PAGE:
Videomaker – Learn video production and editing, camera reviews › Forums › General › Video and Film Discussion › Beginner’s worst nightmare
- April 9, 2015 at 8:51 PM #85343santiagoartemisMember
Hi everyone. I'm Artemis. New in the forum.
I've bee trying to get an used VHS camera recorder from the 80s, which i got. The wonderful Panasonic Omnimovie VHS Newvycon.
I just bought from EBAY and it worked wonderful for a few minutes. I tried to filmed me, which i did very succesfully, i put the virgin tape, everything was fine.
The problem started when i stated trying vhs movies i had – with this camera you can also watch your own vhs films – And they all were fuzzy, which i don't understand. but the biggest problem of all is that the last vhs i tried is now inside the camera and the camera SHUTS DOWN ON ITS OWN. i tried to re-start it and it shuts down again every 5 seconds, with the tape rolling.
So basically now it's the same thing
1) I turn on the camera,
2) It makes some sounds, like moving the tape, everything is working
3) It shuts down, after 5 seconds
I just don't know whato do. I'm desperate. I just got it and i seriously don't know what's wrong with it. Maybe some cool expert here can help me out. I appreciate it.
- April 10, 2015 at 12:28 PM #212080BruceMolParticipant
check the battery
- April 14, 2015 at 12:58 PM #212111
Try the battery. Just out of curiosity, why did you invest in such an old piece of equipment?
- April 15, 2015 at 8:02 AM #212112paulearsParticipant
It's very possible that it's the battery – can you try it on mains power? The only other issue could be the drive belt as perished and the take up spool isn't running and the slack tape is what is shutting it down. I'd have to ask the same question as ralph did – why on earth did you buy this – 20 year old camcorders are really not a good investment. Here they go on ebay for around £40 – and usually the batteries are totally shot. Nicads from that era are likely to be incapable of holding more than a few minutes charge = hence why we are wondering of this is the problem?
- April 15, 2015 at 12:39 PM #212113SafeHarborParticipant
I have seen videographers using old VHS cameras to RECORD video for music videos and such where a retro-look is wanted. If that is your application, ok. But don't stick 20-yr-old movies into the camera! The old tape can be shedding and clog the head, or other issues. Use NEW tape for recording. Use a cheap (newer) VHS deck to watch movies if you are so inclined.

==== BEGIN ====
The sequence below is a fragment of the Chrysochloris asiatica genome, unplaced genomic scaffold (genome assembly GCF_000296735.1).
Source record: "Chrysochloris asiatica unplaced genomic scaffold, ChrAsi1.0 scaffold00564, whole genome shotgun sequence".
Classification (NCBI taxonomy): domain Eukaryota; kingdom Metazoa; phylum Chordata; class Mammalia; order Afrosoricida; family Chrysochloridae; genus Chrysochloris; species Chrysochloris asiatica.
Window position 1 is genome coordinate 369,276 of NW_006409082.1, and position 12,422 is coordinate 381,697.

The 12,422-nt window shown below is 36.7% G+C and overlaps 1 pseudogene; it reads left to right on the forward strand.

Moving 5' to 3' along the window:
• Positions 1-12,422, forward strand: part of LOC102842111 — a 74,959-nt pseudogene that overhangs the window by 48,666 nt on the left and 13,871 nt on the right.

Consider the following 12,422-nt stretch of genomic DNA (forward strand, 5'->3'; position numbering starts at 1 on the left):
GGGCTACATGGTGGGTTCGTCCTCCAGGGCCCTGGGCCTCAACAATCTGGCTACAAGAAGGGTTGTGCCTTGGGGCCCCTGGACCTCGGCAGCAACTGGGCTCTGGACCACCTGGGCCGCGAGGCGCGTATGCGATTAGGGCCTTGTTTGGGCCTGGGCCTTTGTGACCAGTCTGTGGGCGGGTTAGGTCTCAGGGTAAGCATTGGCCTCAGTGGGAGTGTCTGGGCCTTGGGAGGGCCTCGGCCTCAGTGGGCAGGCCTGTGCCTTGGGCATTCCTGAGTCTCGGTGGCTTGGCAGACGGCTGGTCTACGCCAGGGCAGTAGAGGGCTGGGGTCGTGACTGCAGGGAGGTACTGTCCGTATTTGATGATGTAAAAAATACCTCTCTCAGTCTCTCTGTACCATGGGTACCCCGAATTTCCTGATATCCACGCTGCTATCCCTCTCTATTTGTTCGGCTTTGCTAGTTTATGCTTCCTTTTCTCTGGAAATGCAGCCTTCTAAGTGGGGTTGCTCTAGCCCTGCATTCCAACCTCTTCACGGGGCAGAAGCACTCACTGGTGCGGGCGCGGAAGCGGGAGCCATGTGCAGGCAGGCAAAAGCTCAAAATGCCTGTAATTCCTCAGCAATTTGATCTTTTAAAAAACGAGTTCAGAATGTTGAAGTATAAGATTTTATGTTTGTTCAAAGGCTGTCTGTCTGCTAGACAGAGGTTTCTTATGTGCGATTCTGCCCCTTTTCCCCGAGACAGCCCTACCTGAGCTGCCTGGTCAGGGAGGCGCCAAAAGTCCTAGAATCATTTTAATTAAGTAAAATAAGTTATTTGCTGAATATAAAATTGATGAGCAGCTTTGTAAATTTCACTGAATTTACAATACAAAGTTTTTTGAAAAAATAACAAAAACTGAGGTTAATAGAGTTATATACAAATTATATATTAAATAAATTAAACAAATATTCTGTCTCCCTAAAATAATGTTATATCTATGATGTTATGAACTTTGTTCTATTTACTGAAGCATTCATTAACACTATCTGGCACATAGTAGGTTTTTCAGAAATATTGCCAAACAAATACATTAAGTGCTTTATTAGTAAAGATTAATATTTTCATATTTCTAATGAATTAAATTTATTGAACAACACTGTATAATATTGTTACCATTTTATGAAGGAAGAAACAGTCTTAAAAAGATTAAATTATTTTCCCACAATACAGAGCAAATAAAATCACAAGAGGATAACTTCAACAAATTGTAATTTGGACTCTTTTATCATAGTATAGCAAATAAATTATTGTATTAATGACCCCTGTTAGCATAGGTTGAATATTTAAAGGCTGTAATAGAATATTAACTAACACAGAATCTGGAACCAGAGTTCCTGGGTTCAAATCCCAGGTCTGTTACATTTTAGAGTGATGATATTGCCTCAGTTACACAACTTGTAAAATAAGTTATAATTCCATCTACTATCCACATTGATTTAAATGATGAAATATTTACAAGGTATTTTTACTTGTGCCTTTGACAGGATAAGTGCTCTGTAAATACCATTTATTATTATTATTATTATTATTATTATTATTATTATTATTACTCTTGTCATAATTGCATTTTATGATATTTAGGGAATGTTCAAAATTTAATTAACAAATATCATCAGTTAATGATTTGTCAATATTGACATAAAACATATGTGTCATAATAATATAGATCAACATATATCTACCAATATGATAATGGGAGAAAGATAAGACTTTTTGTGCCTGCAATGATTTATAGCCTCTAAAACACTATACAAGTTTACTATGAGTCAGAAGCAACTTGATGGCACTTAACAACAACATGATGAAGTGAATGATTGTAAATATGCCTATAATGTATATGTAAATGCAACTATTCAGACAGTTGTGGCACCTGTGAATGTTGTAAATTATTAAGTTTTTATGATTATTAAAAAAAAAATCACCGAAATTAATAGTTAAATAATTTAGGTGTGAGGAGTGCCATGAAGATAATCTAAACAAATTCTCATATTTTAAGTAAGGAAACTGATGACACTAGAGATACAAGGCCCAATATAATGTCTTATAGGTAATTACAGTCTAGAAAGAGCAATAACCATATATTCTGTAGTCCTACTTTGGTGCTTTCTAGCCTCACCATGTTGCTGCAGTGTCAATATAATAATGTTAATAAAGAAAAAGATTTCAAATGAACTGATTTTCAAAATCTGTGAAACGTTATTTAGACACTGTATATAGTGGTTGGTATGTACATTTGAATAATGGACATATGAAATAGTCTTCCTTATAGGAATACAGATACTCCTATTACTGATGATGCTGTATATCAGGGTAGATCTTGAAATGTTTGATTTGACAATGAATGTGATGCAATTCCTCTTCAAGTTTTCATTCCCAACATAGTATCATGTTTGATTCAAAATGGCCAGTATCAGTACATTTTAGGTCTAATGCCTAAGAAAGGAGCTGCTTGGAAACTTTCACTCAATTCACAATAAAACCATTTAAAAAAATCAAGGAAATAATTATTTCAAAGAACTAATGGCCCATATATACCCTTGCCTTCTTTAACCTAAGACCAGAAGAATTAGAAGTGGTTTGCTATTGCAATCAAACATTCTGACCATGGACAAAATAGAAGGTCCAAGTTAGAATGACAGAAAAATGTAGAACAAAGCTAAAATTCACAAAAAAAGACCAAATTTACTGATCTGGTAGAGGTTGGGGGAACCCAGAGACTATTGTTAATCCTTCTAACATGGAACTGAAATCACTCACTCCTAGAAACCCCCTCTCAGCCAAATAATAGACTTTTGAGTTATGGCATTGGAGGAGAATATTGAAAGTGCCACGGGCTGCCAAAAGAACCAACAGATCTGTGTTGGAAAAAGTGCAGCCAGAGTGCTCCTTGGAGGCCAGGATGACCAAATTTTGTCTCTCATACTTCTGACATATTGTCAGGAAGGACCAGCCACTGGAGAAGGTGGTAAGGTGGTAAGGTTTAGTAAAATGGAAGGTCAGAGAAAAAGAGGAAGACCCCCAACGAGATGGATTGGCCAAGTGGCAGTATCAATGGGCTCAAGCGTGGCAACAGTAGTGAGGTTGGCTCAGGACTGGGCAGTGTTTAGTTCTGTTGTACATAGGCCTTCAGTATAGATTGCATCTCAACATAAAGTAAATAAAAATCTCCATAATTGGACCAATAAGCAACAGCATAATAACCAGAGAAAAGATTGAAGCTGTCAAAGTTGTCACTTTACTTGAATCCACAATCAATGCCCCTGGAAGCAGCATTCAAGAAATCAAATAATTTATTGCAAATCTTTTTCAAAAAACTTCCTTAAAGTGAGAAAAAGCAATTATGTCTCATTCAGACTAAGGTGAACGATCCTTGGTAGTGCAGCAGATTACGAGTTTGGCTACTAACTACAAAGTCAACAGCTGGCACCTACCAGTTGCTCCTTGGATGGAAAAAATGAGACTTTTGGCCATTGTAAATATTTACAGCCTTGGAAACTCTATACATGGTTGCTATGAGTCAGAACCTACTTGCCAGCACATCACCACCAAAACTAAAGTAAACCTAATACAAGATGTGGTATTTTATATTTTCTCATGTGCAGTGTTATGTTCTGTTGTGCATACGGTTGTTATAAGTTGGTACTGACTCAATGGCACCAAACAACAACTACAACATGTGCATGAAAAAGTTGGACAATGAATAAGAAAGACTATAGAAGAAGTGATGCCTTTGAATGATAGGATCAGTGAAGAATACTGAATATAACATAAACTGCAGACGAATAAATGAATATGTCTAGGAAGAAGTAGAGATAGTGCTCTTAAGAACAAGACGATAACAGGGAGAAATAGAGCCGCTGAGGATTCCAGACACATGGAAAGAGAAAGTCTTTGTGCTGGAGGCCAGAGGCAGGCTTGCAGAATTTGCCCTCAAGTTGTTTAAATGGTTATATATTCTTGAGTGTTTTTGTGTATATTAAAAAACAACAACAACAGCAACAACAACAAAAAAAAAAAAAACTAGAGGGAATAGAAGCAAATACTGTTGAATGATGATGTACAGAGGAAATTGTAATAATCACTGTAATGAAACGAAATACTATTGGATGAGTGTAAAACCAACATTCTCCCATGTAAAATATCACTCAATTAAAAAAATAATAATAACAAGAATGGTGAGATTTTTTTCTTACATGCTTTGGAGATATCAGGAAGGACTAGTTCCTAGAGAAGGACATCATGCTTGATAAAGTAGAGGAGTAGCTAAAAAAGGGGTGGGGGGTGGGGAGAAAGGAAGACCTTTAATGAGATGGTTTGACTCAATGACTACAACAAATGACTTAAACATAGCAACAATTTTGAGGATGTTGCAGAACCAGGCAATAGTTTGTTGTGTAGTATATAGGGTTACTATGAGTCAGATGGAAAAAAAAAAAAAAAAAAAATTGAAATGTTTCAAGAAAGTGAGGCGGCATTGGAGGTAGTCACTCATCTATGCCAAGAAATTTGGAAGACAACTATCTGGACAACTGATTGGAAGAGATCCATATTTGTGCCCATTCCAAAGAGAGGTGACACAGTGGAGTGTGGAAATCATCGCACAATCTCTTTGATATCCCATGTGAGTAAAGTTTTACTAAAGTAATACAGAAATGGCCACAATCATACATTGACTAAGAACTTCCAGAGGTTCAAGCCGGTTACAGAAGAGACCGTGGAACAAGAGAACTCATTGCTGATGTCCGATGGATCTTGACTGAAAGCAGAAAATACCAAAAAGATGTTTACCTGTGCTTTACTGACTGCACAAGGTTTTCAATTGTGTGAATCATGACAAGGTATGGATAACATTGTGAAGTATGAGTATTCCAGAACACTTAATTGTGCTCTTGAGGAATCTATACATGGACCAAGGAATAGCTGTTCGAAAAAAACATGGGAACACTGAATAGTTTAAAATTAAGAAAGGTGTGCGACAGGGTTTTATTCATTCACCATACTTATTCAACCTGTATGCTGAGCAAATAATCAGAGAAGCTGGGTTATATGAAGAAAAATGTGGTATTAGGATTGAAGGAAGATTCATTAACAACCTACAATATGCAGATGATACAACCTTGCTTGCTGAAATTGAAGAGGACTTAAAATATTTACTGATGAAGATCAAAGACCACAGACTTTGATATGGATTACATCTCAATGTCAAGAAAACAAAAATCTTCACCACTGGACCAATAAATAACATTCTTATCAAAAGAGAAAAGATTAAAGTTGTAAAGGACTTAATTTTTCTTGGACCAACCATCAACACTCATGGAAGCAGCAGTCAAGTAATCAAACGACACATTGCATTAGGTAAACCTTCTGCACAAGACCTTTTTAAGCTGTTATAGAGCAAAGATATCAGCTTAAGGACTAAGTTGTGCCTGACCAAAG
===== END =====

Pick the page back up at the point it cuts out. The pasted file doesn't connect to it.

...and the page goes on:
- April 20, 2015 at 7:56 PM #212144
Yeah…..that's what I was thinking. If you want a retro look, all you have to do is apply some filters or effects in the post production process instead of using an old and quite likey untrustworthy and unpredictable piece of equipment (your VHS camera). You very well may want to invest (for starters) in some HD video cameras that run along the $500 range (US). Those sorts of models are typically easy to use but, have several features including dumping to digital cards instead of tape, a high quality lens (but not interchangeable lens), powerful / digital zoom, an audio in plug (probably a stero mini jack that you can convert an XLR, balanced stero line into) for microphone or mixer. If you're lucky, you may even find a model with a small led light on it to illuminate a subject such as someone that you may be interviewing. Look around for competitive prices at stores like Best Buy, B and H, Amazon, etc. If you want to go "big time" you can spend in excess of 8,000.00 (US) for a professional grade camera that will give you so much more than a "prosumer" grade camera. Don't get me wrong; some prosumer level cameras are more than awesome but, if you need to be able to do things like set everything on your camera manually then you need to be ready to cough up a nice chunk of money. And that's not including buying additional lenses (of which one lens can cost upwards of $20,000.00 US if you need to go that route). But, unless you plan on competing with a Hollywood like structure / entity, then start out with Prosumer equipment. And don't forget to read everything you can about the process of shooting video on this website or though the magazine. Best wishes to you sir!
- April 20, 2015 at 8:01 PM #212145
One other option you may want to investigate to Santiago: using your smart phone video camera for productions. There are some pretty impressive, quality cameras on phones these days and there are some amazing apps that you can buy (FiLMiC Pro for one…which is absolutely amazing, if you can get around the bugs) through either the android store of the Apple Store.
- April 28, 2015 at 5:25 PM #212198AnonymousInactive
If it's not the battery, and you really are set on recording your videos on this camera, then you have only two choices that I can see… 1). Open it on your own carefully, and hopefully you don’t break something — probably a bad idea. Or 2). Bring it to a professional camera repair shop and have them service it. They’ll probably be excited to see such a historical item come through their doors. Worst case scenario it’s all over and you buy something else.
I definitely agree with everyone here about using a dedicated VCR for playback of your VHS tapes… I am sure you do too. Hindsight is 20/20 right? Best of luck, and be sure to post your finished video online once you get past this bump, and share a link here!
- May 5, 2015 at 10:50 AM #212247JohnParticipant
I'm actually of the mind that beginners should start with old gear and edit them on with a couple of VCRs and maybe a mixer. Teach 'em some discipline.
(mostly kidding – check the battery)
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